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San Jose Puppy and Kitten Care

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Congratulations on the new addition to your family! In order to have as pleasant and rewarding a relationship as possible, we have the following suggestions and information. We hope this information will help you have a long and happy relationship with your new family member.

Socialization:‚Äč

It is very important to socialize your pet properly during the first twelve weeks of its life. These are the most impressionable weeks and any impressions formed during this period will stay with your pet for the rest of its life! Here at Lincoln Ave. Veterinary Clinic we try very hard to make these first visits nice ones. It will help to bring your pet in hungry so we can use food as a treat and a distraction. At home you want to establish the rules early so your pet will know what they are. That means being consistent! It will help to write them down so everyone can remember and so you can define them; for example, you may not want your pet to jump up on the counter.

Part of the socialization is learning how to be handled. Touch your pet all over, rubbing the face, ears, tummy, paws (especially the toes and nails!), and around the tail (lift the tail up and inspect the anus for signs of parasites). You can gently insert your fingers into the ears with a cotton ball to clean them out. Gently, but persistently insert your fingers into the mouth and open it, rubbing the teeth like you are brushing them and look at the tongue and roof of the mouth. Work down the neck feeling for any lumps or scabs and then down each front leg. Inspect the paws, looking between the toes, under the paw, between the pads, and finally rubbing the toe nails, looking for length, cracks, or other problems. By rubbing the toe nails now and NOT cutting them, you get the pet used to the nails being handled. Then when it comes time to actually trim the nails, it won't be the first time the nails are being touched when there is a chance of hurting the pet. The first impression of nail handling will be a pleasant one. Now start to work your way back along the chest and abdomen, feeling again for lumps and bumps. It helps if you can get your pet to lie down on its side to look at the tummy and groin areas. Inspect the rear legs and paws and under the tail and then you are done! Doing this procedure at least once a week will enable you to pick up early signs of any medical or health issues.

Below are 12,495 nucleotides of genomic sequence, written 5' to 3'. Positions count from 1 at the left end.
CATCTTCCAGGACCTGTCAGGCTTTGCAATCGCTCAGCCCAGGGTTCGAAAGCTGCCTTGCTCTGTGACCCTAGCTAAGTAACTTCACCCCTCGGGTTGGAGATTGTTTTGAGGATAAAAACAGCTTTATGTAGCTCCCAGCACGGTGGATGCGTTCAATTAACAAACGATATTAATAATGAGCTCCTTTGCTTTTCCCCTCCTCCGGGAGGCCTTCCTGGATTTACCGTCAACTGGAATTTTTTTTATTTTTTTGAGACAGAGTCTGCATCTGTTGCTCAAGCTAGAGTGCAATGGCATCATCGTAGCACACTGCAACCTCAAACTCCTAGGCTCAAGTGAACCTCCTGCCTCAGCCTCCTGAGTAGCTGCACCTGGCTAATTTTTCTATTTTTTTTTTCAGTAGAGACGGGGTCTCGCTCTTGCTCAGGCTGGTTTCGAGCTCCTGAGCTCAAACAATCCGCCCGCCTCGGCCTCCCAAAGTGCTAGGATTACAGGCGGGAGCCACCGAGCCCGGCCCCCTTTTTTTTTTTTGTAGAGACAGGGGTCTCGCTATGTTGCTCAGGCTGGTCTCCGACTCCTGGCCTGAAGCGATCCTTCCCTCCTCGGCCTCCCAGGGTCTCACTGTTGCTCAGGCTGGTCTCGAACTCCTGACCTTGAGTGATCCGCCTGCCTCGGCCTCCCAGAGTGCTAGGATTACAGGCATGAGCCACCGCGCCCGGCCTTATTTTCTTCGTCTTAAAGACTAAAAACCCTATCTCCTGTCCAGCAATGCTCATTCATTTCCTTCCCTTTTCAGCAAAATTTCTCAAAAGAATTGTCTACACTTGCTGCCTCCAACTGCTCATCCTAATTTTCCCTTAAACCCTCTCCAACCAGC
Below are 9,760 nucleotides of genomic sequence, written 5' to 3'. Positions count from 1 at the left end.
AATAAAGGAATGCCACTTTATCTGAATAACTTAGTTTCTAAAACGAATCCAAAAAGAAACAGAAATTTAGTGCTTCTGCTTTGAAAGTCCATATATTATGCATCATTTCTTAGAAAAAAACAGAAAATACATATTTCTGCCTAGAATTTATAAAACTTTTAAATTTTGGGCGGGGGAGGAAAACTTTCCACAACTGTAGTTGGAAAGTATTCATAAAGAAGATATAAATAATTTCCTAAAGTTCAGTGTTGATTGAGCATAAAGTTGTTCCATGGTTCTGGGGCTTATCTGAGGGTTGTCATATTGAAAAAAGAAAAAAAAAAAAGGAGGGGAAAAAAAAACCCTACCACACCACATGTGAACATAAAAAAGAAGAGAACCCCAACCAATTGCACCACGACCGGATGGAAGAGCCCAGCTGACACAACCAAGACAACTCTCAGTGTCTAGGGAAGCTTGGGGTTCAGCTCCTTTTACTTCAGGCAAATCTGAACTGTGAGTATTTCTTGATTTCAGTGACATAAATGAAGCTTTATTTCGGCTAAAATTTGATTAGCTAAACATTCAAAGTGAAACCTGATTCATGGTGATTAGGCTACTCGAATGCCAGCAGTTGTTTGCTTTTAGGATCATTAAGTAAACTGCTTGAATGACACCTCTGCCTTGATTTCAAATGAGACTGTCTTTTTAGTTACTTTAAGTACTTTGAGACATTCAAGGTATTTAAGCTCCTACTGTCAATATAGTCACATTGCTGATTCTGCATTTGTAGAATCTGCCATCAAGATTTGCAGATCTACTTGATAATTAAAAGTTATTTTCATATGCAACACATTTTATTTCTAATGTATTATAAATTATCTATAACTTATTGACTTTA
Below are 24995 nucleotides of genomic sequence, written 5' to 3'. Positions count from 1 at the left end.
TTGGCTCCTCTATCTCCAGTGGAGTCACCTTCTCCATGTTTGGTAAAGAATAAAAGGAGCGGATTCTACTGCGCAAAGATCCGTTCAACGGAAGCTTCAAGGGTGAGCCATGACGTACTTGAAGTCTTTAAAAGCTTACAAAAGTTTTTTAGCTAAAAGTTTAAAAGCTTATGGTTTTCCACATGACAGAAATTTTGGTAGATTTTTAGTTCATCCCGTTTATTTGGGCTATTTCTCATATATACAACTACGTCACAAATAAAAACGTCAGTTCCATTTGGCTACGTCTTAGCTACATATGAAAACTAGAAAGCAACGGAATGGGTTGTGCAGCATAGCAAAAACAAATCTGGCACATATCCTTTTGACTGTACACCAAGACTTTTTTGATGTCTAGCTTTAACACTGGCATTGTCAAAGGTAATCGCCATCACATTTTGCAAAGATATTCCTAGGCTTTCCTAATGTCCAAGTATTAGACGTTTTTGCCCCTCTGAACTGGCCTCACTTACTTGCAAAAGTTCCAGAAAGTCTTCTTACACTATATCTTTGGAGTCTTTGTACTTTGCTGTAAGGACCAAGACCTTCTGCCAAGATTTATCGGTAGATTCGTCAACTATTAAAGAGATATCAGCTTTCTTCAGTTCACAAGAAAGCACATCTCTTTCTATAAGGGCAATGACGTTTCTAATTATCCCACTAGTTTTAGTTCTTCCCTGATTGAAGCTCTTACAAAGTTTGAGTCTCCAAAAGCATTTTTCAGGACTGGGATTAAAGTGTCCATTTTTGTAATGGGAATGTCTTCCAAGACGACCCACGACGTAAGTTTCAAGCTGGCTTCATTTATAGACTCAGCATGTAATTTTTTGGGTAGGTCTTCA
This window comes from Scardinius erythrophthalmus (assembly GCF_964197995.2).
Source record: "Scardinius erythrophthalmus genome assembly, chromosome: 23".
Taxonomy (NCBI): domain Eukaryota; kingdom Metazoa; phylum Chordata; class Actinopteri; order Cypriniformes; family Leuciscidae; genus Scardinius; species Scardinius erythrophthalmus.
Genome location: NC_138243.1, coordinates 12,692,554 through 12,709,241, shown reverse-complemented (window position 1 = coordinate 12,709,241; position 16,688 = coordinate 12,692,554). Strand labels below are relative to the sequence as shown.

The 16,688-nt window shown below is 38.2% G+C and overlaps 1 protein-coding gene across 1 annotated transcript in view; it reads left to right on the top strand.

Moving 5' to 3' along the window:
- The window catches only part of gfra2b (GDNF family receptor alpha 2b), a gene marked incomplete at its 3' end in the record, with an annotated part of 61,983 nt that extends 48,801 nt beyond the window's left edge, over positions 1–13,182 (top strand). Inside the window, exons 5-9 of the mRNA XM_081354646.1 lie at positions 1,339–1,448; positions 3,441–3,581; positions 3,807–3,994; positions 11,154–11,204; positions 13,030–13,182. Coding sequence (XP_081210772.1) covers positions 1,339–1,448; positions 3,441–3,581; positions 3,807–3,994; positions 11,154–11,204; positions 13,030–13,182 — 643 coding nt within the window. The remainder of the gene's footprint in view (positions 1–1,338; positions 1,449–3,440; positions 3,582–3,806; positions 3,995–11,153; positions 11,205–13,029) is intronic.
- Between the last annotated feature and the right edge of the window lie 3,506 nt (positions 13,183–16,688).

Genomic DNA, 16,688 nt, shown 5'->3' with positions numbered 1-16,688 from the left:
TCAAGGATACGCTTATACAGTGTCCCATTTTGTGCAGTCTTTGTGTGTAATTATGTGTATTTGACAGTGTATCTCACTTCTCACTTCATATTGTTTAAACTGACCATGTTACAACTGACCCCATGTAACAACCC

You can also use this time to start to groom you puppy or kitten. Use a comb or soft brush and as you work your way down the body, you can brush or comb at the same time. Pick a time when the critter is relatively tranquil and calm, like after a meal in the evening. You need to have the time to do this when you are not rushed either. Remember young animals will not have much patience at first! Plan on only a few minutes at first and then gradually working up in time and amount of body covered. You want to use this time to build your relationship with your new pet, to gain its trust, and make it a positive experience.

Soon you can start to do more things like brushing the teeth. This is actually very important! Dental disease is an insidious problem and can seriously affect the overall health of your new family member. Use your finger first, then you can work up to a wash cloth wrapped around your finger and dipped in water for puppies, or a Q-tip for kittens and small puppies. We have tooth brushes made specifically for animals that can make the job much easier.

You may want to consider a puppy training class, especially if it has been a long time since you have had a puppy. This can be very helpful in preventing bad habits and can set the stage for a more satisfying and rewarding relationship with your dog.

Many people are getting kittens because they can be less demanding than dogs. Many cat owners would dispute that, but in general that is probably true. Cats can be very social animals and enjoy company. That obviously includes you, but you may want to consider two cats or kittens to keep each other company. This is especially true for working people. It usually does not matter if you get two males or two females or one of each, especially if they are young when you get them. The temperament of the older cat is probably most important. They may not tolerate another older cat but usually will tolerate and even enjoy a young kitten after a period of a couple of weeks of adjustment.